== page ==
Looking at Jesus’ prayer, notice that Jesus doesn’t pray that his disciples will be protected from pain or shielded from suffering.  He prays that they may have unity with one another.  Unity—what a novel idea!  Jesus prays that not only his immediate disciples, but also all who would come to believe in him, “that they all may be one.”  In fact, not just one in a sort of “we’re all in this together” way, but one in the way Jesus and the Father are one.  The purpose of this oneness is not simply for fellowship, but that the rest of the world may know that Jesus was sent by God and may come to believe as well.    Finally,

 

Jesus prays that those who believe in Him will see His glory.   Again, he’s not asking for earthly comfort; he’s asking His Father to grant a place in heaven to those who believe in Him.

 

Now that was Jesus’ prayer on that special night.  So what are your prayers like?   There is one very important thing to remember about prayer:  Prayer is communicating and bonding with God, and the way we do that is exactly the same way we communicate and bond with anyone that we love:  we tell that person how much we love and care for him or her.  We ask forgiveness if we’ve done something to hurt that person.  We thank that person for being part of our lives.  And then we might ask that person’s help for one reason or another.   And we pray to the Father in the same way.   Adoration – Confession – Thanksgiving – Supplication.  The mnemonic is A-C-T-S:  ACTS.  It’s the way Jesus would have us pray.

 

First, ADORATION.   At a Brotherhood of St. Andrew meeting some time ago, there was a discussion going on around the table about prayer.  Someone said that he didn’t understand why the standard opening for prayer was words of praise, telling God things that he already knows—that he is Almighty, all-good, the lover of souls, and so on.  And someone else, surely in the power of the Spirit said, “You tell your wife you love her, don’t you?”  The point was taken.  If prayer is bonding with and loving God, it begins with adoration.

 

Second, CONFESSION.   After acknowledging our love and adoration, we bow in his presence and confess those things that we have done wrong, those things that have drawn us away from the presence of Almighty God.  Many times I have had several opportunities to see the incredible power of God work when a person is willing to give up on something that is wrong and unhealthy and to give in to the loving embrace of the Father who wants nothing more than to fill our lives with joy.  Joy and relief are gifts that follow confession.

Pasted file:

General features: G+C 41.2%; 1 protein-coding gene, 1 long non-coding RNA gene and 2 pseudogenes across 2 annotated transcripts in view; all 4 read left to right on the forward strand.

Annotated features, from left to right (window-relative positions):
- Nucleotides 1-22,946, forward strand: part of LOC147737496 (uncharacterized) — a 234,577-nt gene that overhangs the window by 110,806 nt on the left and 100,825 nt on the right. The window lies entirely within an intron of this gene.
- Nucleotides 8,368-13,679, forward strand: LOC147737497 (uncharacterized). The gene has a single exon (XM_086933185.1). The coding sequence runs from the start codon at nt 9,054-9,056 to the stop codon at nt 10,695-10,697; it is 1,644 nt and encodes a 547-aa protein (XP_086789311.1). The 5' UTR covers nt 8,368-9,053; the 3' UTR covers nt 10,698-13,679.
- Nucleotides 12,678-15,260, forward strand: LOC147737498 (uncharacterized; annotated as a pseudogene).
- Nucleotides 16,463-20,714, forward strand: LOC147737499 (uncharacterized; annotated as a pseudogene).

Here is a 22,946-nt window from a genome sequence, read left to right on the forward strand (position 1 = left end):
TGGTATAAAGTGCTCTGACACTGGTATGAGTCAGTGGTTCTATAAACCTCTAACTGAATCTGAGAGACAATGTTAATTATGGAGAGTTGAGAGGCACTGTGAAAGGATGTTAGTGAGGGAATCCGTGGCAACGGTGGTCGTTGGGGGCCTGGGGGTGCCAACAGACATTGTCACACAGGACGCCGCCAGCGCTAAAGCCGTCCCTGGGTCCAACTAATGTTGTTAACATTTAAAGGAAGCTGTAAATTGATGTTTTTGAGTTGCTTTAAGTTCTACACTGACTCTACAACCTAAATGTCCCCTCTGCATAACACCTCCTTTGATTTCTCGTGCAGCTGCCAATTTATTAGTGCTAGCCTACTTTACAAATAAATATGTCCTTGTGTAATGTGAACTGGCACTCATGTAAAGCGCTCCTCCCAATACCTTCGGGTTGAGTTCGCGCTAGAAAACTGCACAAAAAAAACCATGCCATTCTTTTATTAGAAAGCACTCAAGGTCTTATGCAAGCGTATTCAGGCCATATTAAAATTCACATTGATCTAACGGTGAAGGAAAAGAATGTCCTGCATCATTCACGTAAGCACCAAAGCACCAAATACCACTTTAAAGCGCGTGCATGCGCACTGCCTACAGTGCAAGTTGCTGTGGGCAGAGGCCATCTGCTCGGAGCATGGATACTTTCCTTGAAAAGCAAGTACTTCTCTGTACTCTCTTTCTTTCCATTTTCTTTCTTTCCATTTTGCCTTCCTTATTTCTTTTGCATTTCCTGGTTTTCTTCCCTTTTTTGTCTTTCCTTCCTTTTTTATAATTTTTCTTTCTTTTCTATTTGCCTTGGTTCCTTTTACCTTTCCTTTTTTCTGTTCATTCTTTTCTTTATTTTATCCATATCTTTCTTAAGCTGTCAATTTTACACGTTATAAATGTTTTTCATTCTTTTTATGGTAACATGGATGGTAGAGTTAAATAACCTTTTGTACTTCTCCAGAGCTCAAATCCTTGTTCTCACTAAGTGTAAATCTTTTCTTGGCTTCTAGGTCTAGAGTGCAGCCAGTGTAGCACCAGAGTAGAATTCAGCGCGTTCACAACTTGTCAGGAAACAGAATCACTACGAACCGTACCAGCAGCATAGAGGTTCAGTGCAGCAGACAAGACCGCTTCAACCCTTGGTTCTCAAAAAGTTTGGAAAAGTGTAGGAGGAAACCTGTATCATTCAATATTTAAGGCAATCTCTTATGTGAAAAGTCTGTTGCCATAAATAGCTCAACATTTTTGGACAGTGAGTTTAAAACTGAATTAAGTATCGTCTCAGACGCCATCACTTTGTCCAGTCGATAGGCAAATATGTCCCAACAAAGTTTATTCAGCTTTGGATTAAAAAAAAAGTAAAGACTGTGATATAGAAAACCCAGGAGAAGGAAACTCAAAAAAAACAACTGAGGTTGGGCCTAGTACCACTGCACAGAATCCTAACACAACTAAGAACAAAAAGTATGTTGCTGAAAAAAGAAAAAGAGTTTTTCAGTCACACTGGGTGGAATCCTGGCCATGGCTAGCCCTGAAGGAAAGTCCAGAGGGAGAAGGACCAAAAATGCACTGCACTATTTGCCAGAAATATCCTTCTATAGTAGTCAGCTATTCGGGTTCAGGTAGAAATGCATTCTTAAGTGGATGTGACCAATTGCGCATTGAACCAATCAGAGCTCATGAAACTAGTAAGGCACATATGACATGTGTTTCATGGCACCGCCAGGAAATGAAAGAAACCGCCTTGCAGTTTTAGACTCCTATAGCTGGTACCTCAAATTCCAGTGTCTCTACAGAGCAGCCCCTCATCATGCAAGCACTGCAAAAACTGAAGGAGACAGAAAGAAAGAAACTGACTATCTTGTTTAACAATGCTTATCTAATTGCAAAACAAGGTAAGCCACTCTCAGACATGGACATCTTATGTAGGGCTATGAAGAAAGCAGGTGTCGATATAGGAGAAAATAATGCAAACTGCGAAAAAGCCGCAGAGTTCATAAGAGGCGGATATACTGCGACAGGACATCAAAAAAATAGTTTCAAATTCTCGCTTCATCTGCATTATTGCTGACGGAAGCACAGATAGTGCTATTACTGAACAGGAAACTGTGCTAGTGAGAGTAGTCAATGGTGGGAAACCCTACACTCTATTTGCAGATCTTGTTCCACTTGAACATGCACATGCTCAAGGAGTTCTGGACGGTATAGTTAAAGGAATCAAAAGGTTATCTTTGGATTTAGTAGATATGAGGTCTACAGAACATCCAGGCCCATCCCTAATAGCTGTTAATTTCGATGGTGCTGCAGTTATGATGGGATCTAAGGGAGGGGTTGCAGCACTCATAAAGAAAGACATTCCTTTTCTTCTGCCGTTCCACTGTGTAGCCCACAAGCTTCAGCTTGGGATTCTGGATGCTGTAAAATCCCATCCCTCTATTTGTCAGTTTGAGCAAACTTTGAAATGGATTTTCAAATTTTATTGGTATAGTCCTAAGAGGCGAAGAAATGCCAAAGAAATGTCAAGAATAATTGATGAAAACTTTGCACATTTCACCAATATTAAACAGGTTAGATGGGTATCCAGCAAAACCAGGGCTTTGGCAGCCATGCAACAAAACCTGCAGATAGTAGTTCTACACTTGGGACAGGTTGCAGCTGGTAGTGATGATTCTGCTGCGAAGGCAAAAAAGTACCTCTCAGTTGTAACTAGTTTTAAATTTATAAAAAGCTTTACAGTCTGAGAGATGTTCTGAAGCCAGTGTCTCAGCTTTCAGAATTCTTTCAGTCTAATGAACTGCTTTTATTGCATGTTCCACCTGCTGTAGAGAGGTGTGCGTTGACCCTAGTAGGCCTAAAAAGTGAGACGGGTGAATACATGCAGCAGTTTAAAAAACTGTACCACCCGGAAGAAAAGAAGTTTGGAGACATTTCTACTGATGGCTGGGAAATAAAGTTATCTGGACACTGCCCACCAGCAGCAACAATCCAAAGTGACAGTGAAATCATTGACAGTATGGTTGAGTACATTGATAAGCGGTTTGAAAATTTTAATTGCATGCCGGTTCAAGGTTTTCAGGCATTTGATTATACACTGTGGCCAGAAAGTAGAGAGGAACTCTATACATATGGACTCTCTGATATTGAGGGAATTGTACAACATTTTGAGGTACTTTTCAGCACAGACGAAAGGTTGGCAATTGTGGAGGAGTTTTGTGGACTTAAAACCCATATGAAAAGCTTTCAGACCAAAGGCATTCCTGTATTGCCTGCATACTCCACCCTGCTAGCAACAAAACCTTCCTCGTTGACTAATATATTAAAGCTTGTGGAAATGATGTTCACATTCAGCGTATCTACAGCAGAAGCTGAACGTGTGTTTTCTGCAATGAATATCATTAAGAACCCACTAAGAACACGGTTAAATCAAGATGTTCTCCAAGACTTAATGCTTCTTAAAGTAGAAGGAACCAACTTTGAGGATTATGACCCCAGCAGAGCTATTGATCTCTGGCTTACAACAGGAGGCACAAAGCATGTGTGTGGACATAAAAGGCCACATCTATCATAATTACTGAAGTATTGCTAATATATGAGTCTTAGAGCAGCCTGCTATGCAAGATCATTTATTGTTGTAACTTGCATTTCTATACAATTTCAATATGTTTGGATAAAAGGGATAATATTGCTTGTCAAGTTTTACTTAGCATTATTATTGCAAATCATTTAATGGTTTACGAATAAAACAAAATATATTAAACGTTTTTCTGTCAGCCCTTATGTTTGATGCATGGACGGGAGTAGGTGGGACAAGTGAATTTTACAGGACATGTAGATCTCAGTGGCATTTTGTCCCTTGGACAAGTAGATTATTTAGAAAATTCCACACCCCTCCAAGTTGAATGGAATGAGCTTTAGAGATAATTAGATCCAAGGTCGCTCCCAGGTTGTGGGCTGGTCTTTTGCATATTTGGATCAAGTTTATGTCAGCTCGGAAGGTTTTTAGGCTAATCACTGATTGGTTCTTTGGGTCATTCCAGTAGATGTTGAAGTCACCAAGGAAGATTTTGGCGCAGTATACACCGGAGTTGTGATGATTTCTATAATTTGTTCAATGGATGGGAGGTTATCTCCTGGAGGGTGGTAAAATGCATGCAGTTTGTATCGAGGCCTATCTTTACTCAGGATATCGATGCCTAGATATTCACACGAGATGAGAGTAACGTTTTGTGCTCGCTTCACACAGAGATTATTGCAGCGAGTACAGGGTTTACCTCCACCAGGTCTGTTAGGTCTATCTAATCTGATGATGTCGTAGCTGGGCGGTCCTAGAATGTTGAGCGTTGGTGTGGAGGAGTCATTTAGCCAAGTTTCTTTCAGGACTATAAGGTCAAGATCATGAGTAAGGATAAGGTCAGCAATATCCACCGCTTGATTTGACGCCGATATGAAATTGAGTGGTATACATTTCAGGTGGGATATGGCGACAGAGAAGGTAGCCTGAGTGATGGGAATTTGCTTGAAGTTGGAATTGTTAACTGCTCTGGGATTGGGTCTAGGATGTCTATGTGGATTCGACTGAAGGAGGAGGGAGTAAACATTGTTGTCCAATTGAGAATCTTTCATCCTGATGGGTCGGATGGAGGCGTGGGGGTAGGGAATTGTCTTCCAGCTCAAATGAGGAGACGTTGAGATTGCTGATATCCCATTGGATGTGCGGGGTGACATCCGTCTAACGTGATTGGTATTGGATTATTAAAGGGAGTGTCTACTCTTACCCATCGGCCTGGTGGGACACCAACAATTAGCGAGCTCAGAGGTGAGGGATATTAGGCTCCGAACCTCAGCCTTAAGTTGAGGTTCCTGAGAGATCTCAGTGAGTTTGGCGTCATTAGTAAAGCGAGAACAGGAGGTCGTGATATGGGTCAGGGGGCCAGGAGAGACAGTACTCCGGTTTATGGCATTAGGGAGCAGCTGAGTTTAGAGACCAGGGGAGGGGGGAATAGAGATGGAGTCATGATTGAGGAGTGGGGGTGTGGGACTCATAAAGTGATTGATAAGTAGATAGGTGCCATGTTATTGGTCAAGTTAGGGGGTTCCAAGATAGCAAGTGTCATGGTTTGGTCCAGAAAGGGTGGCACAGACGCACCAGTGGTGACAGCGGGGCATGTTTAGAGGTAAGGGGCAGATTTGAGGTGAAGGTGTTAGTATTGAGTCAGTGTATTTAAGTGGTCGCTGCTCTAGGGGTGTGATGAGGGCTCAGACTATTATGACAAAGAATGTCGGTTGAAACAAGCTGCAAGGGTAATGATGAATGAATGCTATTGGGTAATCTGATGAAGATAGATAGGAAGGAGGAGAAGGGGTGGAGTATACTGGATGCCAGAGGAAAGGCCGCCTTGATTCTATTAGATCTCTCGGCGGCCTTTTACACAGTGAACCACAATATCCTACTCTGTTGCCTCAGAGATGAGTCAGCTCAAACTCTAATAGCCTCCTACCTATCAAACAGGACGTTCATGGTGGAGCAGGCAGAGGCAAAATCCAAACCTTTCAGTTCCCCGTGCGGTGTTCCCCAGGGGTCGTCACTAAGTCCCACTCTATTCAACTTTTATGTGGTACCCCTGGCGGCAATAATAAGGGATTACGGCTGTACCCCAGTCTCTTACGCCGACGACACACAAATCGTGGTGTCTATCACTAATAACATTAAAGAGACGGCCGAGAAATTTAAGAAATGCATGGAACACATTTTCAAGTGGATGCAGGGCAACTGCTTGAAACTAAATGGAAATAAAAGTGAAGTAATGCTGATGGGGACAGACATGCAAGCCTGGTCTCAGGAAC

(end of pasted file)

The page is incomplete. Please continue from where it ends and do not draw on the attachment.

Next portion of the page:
Third, THANKSGIVING.   This part seems obvious, but you’d be surprised how seldom people thank God for what he has done for them.  Remember only ONE of the ten lepers that Jesus cured returned to give thanks.  We expect thanks from friends and family when we’ve taken the time to give of ourselves to them, don’t we?  God has given us the ultimate gift:  Himself.   Giving thanks lifts us up and reminds us just how blessed we are.

 

And finally, SUPPLICATION.   Only after we’ve praised God for who he is… only after we’ve confessed our faults to him… and only after we’ve thanked him for his faithfulness… should we even dare to ask for what we need or in supplication for the needs of others.   A-C-T-S – Adoration, Confession, Thanksgiving, Supplication

 

Prayer is our gateway to God, and Jesus Himself taught us how to pray.  He showed us how to pray.  I’m reminded of a spiritual direction session with my rector over forty years ago.  At the end of each session, he used to pray so eloquently that I often found myself more taken in his beautiful choice of words than with the prayer itself.  And when I asked him afterwards how he learned to pray like that, he said,  “Practice.”   Yes, it takes practice, like with anything else we want to do well.  So go into a room, by yourself, and pray… out loud.  You might be surprised at the words you might speak, not to mention a new dimension in your relationship with your God.  Make a commitment.  Start your day with prayer, if you don’t already.  And remember that prayer doesn’t change God; prayer changes us and leads us along the path of righteousness.  

 

On the subject of prayer, I leave you with a poem by Ralph Cushman called “In the Morning:”

 

I met God in the morning, when my day was at its best

And His presence came like sunrise, like a glory in my breast.

All day long the Presence lingered, All day long he stayed with me.

And we sailed in perfect calmness o’er a very troubled sea.

Other ships were blown and battered, other ships were sore distressed.

But the winds that seemed to drive them brought to [me] a peace and rest.

Then I thought of other mornings, with a keen remorse of mind,

When I, too, had loosed the moorings with the Presence left behind.

So I think I know the secret, learned from many a troubled way.

You must seek God in the morning, if you want Him through the day.